The concept of a data-driven battlespace is not a new one; defense agencies have been focused on capturing data and using it to inform strategic decisions in-theater for decades. What is changing is not only the sophistication level of that data, but also the sophistication level with which we and the adversary capture that data. The growth of sensor technology has a lot to do with this.
Great strides have been made in sensor technology in recent years and it has become a keystone part of multi-domain operations (MDO). In a recent conversation with Major General Maria Gervais, Synthetic Training Environment (STE) Cross Functional Team Director for the Army Futures Command, she pointed to the growing role of sensor technology in MDO. “If you just look at the underlying principal of multi-domain operations, everything is a sensor and everything will be a sensor in the future,” she explained. “And we will have ubiquitous sensing across the board. We’re already seeing it in so many different ways. So, the question is going to be how can you take what sensors are sensing and get that data managed and processed at either the edge or back to where it can be safely processed in order to accelerate a Commander’s decision making cycle and disseminate this decision to platform which will implement that decision – whether kinetic or non-kinetic.”
Collins Aerospace’s Director, International Business Development Dean Baxevanis and Andy Jeffrey OBE, Director Business Development, explained to The Modern Battlespace why more advanced nodes are important in this equation. With superior synchronization capabilities, they said, node software like what’s in the SCi-Toolset add value to battlespace data by allowing warfighters to capture data once and use that information as much as possible consistently across domains. This capability is particularly important as the battlespace becomes more contested and the threat from our adversaries increase, explained Jeffrey. He added, “SCi stands for ‘Simplifying Complex Information’ and that’s exactly what our toolset does.”
“We’ve spent 15+ years in Afghanistan where air forces were basically unopposed,” stated Jeffrey. “We’ve had freedom of movement and the proliferation of air platforms, most of which carry sensors, mean that now there is a lot more ISR data out there. Today, we need to think about how we move this data-rich environment more strategically into that peer-on-peer threat environment.” Moving towards a more unified data capture and management approach keeps all domains informed with the same information in real-time.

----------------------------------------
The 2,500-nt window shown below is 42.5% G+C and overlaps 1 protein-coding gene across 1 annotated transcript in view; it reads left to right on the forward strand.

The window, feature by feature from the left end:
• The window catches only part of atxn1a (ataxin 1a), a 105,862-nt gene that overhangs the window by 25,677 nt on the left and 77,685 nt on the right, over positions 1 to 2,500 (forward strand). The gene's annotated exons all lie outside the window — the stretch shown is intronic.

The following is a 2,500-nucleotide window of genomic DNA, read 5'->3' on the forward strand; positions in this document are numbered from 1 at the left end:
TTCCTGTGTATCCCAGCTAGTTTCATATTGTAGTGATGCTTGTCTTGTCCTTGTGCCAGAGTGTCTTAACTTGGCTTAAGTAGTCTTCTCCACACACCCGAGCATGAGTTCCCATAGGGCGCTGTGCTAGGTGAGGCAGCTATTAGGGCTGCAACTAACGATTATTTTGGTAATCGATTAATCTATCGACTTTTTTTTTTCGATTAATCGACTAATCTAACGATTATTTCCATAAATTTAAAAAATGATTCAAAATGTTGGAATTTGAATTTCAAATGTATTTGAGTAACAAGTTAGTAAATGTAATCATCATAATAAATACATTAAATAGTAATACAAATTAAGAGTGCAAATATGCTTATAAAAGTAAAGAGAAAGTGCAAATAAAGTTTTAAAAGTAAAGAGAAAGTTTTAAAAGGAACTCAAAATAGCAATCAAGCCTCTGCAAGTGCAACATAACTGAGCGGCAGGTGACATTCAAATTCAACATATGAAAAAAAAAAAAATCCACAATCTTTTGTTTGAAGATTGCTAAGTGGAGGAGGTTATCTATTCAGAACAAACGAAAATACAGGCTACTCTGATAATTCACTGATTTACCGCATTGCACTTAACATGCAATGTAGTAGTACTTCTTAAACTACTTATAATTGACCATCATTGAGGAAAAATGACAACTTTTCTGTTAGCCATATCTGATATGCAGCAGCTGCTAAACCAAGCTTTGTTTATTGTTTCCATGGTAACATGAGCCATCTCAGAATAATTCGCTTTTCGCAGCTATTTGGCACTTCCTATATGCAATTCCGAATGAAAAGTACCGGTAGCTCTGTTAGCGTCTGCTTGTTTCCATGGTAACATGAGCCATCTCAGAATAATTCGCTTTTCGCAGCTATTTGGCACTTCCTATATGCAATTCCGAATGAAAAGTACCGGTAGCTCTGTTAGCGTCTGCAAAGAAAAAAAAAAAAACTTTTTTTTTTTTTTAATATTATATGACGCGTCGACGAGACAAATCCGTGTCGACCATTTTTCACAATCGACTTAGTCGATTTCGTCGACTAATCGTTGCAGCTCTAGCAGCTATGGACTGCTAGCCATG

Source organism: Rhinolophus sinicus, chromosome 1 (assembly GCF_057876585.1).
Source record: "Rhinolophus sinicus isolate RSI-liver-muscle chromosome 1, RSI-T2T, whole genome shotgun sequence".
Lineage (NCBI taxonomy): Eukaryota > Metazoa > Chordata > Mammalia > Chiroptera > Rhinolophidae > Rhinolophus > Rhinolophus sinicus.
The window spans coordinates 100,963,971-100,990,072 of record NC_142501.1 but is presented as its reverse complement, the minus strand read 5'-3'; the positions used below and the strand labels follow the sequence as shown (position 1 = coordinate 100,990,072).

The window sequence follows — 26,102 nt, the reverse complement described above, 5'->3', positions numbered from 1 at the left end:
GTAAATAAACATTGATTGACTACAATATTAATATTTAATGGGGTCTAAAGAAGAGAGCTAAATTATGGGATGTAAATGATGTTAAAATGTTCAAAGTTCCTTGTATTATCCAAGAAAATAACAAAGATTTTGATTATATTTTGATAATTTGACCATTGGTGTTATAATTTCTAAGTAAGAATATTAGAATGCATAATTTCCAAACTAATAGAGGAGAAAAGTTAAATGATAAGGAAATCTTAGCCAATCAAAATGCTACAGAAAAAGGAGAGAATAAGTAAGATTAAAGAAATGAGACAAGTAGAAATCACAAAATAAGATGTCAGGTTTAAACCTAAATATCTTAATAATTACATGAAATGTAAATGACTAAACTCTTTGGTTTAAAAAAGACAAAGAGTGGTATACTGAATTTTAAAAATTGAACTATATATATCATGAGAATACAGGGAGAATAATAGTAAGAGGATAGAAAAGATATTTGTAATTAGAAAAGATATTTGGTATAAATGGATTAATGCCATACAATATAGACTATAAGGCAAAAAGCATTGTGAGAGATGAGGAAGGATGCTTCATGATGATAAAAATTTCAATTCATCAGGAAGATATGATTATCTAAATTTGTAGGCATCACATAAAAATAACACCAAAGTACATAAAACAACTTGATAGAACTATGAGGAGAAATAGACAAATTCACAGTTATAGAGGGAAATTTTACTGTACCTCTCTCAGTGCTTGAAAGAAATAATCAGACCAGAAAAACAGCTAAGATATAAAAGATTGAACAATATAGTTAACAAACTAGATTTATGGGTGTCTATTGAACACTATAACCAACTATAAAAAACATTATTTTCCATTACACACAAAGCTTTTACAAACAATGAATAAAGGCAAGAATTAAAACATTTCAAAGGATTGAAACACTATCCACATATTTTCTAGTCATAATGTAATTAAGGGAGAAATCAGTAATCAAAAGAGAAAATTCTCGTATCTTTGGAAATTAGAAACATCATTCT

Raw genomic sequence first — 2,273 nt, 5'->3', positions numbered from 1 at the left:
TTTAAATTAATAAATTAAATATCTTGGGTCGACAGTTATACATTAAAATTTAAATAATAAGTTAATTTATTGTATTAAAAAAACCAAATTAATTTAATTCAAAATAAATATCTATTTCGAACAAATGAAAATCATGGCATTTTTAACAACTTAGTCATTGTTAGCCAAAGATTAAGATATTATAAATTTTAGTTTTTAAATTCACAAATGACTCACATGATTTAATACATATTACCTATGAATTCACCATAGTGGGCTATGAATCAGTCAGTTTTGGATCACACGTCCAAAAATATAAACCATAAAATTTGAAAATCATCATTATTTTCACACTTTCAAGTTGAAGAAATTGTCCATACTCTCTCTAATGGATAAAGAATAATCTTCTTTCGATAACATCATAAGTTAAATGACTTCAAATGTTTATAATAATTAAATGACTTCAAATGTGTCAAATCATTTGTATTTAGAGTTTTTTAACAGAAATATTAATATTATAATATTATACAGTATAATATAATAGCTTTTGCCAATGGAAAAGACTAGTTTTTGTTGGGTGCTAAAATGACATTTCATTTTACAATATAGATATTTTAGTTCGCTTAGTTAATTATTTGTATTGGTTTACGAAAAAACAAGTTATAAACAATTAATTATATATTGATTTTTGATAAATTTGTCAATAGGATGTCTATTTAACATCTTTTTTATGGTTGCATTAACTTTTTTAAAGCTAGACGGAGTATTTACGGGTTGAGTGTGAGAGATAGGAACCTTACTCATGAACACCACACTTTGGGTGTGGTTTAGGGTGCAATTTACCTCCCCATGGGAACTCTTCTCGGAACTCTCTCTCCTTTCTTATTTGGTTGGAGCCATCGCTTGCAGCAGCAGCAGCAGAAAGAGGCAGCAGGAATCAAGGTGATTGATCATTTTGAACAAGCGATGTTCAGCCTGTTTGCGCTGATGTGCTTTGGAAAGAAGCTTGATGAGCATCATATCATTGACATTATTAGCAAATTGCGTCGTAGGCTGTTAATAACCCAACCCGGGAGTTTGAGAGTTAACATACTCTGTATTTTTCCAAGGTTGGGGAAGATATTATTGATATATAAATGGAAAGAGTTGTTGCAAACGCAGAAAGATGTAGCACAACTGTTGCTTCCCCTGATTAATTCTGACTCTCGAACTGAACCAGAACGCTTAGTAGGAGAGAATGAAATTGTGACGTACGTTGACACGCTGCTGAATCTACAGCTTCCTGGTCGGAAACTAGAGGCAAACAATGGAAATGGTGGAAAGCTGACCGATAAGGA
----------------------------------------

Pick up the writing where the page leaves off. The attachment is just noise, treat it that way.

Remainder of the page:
This increasingly complex threat environment gives rise to the adoption of technologies like AI to help more efficiently process captured data and avail more resources for data management and, where appropriate, human decision making, as opposed to data capture. There is also an emerging interest around sensors that function from higher altitudes and longer stand-off ranges, adding value to the use of UAVs, especially in high-threat areas, according to Baxevanis.
Shifts in platform structure are also an important trend Baxevanis is seeing, both domestically and internationally. “The advent of modularity and open architecture standards are going to be crucial to the pushing out of effective sensor technology on a larger number of platforms,” Baxevanis noted. “Doing so both rapidly and economically will be important, as will leveraging advancements in automation and AI that will add greater utility for the data that is ultimately being collected.”
That movement towards open architecture is something MG Gervais notices at the training level as well, with the standardization of data and data sources helping to create a more realistic training environment, and thus, a more lethal warfighter.
Ultimately, the need for increased speed of intel is the driving force behind more advanced sensor technology. Jeffrey predicts that in the next 10-20 years, sensors will be doing more of the heavy lifting when it comes to analysis and more discriminant and automated sensor technologies will emerge. “As the speed of missiles and other weapons increases, so too should the speed of our intel-based decision making that supports us neutralizing the modern threats against us. Incorporating modernized sensors in our MDO strategy is how we achieve that.”
You can learn more about the SCi-Toolset and how sensor technology is adapting for a more sophisticated battlespace here.